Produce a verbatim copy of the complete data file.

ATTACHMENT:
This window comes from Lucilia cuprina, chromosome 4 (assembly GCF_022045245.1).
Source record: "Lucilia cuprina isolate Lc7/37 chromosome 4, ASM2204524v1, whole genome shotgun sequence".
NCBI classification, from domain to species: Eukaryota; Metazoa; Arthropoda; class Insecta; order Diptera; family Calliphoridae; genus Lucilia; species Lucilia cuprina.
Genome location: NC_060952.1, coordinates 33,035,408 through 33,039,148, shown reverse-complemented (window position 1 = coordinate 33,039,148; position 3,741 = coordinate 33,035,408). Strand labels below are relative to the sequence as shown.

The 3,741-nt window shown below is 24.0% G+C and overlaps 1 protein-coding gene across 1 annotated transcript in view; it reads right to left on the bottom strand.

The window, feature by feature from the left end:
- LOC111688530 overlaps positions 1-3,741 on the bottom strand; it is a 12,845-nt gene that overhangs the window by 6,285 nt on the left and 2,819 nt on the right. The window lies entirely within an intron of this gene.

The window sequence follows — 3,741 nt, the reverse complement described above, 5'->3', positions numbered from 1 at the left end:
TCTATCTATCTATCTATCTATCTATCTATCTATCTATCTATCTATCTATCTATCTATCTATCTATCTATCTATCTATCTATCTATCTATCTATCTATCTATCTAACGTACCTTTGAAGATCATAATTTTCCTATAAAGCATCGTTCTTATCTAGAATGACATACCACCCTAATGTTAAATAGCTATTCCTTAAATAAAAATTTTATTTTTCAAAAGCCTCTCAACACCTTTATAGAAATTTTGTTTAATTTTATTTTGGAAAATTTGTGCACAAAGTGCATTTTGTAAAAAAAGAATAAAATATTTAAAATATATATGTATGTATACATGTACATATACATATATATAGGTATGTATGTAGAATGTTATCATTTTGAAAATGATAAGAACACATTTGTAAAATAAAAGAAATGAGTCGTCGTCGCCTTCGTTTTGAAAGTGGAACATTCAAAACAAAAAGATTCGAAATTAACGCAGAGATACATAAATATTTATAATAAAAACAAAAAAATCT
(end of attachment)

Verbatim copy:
This window comes from Lucilia cuprina, chromosome 4 (assembly GCF_022045245.1).
Source record: "Lucilia cuprina isolate Lc7/37 chromosome 4, ASM2204524v1, whole genome shotgun sequence".
NCBI classification, from domain to species: Eukaryota; Metazoa; Arthropoda; class Insecta; order Diptera; family Calliphoridae; genus Lucilia; species Lucilia cuprina.
Genome location: NC_060952.1, coordinates 33,035,408 through 33,039,148, shown reverse-complemented (window position 1 = coordinate 33,039,148; position 3,741 = coordinate 33,035,408). Strand labels below are relative to the sequence as shown.

The 3,741-nt window shown below is 24.0% G+C and overlaps 1 protein-coding gene across 1 annotated transcript in view; it reads right to left on the bottom strand.

The window, feature by feature from the left end:
- LOC111688530 overlaps positions 1-3,741 on the bottom strand; it is a 12,845-nt gene that overhangs the window by 6,285 nt on the left and 2,819 nt on the right. The window lies entirely within an intron of this gene.

The window sequence follows — 3,741 nt, the reverse complement described above, 5'->3', positions numbered from 1 at the left end:
TCTATCTATCTATCTATCTATCTATCTATCTATCTATCTATCTATCTATCTATCTATCTATCTATCTATCTATCTATCTATCTATCTATCTATCTATCTATCTAACGTACCTTTGAAGATCATAATTTTCCTATAAAGCATCGTTCTTATCTAGAATGACATACCACCCTAATGTTAAATAGCTATTCCTTAAATAAAAATTTTATTTTTCAAAAGCCTCTCAACACCTTTATAGAAATTTTGTTTAATTTTATTTTGGAAAATTTGTGCACAAAGTGCATTTTGTAAAAAAAGAATAAAATATTTAAAATATATATGTATGTATACATGTACATATACATATATATAGGTATGTATGTAGAATGTTATCATTTTGAAAATGATAAGAACACATTTGTAAAATAAAAGAAATGAGTCGTCGTCGCCTTCGTTTTGAAAGTGGAACATTCAAAACAAAAAGATTCGAAATTAACGCAGAGATACATAAATATTTATAATAAAAACAAAAAAATCT